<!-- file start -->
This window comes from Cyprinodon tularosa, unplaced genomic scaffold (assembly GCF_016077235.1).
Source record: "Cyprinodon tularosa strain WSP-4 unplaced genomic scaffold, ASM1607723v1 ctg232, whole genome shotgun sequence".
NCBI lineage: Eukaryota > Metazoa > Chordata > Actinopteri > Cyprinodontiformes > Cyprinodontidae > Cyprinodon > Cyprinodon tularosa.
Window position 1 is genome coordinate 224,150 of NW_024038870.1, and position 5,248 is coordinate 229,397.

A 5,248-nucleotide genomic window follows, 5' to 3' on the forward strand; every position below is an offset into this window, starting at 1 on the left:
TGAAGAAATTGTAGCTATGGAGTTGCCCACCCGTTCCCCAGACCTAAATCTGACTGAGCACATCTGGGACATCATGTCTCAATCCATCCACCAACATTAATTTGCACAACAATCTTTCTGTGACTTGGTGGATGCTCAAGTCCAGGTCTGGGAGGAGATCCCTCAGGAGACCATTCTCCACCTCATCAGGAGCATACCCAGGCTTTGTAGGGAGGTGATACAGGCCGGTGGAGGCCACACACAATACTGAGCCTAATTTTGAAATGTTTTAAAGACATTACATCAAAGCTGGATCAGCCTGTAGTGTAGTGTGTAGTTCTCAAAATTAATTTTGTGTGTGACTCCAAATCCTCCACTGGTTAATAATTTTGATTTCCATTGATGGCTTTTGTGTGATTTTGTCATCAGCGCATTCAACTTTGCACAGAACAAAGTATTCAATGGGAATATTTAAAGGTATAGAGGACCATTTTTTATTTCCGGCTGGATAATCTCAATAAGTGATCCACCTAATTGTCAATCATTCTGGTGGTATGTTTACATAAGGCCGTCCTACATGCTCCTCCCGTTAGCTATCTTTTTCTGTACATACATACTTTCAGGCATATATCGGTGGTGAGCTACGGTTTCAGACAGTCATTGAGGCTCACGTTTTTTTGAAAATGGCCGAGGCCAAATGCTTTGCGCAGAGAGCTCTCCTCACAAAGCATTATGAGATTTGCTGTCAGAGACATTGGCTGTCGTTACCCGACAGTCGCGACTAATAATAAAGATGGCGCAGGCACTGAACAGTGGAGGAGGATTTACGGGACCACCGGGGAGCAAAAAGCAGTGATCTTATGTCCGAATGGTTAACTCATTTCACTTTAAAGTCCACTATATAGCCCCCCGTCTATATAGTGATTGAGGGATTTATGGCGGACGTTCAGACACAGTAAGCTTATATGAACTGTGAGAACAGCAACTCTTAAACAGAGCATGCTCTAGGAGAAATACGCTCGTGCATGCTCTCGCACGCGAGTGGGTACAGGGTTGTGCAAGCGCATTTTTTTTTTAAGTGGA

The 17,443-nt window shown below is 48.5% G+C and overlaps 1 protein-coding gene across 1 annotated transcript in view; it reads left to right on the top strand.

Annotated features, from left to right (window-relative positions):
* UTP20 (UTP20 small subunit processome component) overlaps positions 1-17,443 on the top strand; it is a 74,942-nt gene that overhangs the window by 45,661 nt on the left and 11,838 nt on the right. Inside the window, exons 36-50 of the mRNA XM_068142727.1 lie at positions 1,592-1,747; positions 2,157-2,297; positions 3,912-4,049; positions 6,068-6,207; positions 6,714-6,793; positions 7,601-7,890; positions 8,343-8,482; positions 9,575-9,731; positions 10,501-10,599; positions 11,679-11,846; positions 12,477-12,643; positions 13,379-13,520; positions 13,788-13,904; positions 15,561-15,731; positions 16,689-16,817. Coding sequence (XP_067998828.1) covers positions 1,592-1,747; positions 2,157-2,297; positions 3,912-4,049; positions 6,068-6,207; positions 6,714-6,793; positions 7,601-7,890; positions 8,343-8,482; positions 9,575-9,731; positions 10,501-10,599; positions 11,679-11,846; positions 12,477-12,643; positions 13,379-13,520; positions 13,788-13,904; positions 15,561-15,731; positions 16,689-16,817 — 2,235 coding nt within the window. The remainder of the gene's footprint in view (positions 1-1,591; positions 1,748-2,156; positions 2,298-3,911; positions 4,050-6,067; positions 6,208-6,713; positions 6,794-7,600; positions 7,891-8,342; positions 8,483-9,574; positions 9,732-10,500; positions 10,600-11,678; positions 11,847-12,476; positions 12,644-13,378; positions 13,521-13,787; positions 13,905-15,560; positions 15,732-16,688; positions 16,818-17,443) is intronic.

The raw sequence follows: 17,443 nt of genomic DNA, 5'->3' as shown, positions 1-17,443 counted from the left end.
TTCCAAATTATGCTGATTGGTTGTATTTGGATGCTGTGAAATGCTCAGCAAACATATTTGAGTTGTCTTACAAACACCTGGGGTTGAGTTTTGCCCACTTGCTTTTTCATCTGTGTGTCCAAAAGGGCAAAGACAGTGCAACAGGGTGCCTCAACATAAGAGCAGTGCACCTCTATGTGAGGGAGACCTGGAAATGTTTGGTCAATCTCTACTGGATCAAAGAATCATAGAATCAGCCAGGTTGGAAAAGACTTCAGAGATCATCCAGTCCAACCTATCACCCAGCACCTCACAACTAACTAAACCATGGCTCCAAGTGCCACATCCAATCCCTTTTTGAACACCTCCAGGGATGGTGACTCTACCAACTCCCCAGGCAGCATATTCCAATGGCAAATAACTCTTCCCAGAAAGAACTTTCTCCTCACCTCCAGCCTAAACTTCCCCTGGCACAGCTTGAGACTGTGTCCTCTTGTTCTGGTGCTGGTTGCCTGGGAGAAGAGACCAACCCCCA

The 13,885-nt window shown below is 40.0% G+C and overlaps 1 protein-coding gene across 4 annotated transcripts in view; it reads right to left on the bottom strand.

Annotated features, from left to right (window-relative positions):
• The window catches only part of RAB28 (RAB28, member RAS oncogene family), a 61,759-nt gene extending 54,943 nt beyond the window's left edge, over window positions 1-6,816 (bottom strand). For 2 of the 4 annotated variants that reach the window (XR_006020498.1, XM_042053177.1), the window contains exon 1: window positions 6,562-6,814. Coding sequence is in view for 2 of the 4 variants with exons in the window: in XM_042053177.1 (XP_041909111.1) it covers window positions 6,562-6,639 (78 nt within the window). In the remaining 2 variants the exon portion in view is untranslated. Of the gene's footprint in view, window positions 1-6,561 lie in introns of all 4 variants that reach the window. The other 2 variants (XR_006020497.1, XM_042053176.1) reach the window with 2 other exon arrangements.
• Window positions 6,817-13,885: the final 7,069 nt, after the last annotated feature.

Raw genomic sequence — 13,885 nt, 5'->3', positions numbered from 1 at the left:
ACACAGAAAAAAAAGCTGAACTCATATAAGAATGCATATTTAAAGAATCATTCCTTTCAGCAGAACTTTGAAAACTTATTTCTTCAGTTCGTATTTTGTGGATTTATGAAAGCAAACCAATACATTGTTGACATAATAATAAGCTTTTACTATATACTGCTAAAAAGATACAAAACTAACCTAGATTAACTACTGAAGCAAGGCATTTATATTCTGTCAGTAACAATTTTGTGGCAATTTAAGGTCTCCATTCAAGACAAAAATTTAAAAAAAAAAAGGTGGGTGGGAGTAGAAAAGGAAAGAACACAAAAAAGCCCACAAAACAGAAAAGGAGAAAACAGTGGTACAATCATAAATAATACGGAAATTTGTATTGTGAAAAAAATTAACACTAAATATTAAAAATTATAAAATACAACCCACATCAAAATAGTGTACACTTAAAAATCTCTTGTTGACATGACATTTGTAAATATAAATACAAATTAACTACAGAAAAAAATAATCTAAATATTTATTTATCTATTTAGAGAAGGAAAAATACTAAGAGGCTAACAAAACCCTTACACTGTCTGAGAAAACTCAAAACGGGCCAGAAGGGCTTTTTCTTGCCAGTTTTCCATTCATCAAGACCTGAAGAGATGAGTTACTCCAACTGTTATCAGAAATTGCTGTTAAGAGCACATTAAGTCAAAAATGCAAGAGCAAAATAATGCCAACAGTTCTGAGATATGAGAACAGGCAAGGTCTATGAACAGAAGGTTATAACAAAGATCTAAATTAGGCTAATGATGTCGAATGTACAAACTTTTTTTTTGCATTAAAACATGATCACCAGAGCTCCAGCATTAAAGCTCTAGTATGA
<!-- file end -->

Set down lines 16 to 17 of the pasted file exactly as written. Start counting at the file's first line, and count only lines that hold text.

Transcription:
Raw genomic sequence — 13,885 nt, 5'->3', positions numbered from 1 at the left:
ACACAGAAAAAAAAGCTGAACTCATATAAGAATGCATATTTAAAGAATCATTCCTTTCAGCAGAACTTTGAAAACTTATTTCTTCAGTTCGTATTTTGTGGATTTATGAAAGCAAACCAATACATTGTTGACATAATAATAAGCTTTTACTATATACTGCTAAAAAGATACAAAACTAACCTAGATTAACTACTGAAGCAAGGCATTTATATTCTGTCAGTAACAATTTTGTGGCAATTTAAGGTCTCCATTCAAGACAAAAATTTAAAAAAAAAAAGGTGGGTGGGAGTAGAAAAGGAAAGAACACAAAAAAGCCCACAAAACAGAAAAGGAGAAAACAGTGGTACAATCATAAATAATACGGAAATTTGTATTGTGAAAAAAATTAACACTAAATATTAAAAATTATAAAATACAACCCACATCAAAATAGTGTACACTTAAAAATCTCTTGTTGACATGACATTTGTAAATATAAATACAAATTAACTACAGAAAAAAATAATCTAAATATTTATTTATCTATTTAGAGAAGGAAAAATACTAAGAGGCTAACAAAACCCTTACACTGTCTGAGAAAACTCAAAACGGGCCAGAAGGGCTTTTTCTTGCCAGTTTTCCATTCATCAAGACCTGAAGAGATGAGTTACTCCAACTGTTATCAGAAATTGCTGTTAAGAGCACATTAAGTCAAAAATGCAAGAGCAAAATAATGCCAACAGTTCTGAGATATGAGAACAGGCAAGGTCTATGAACAGAAGGTTATAACAAAGATCTAAATTAGGCTAATGATGTCGAATGTACAAACTTTTTTTTTGCATTAAAACATGATCACCAGAGCTCCAGCATTAAAGCTCTAGTATGA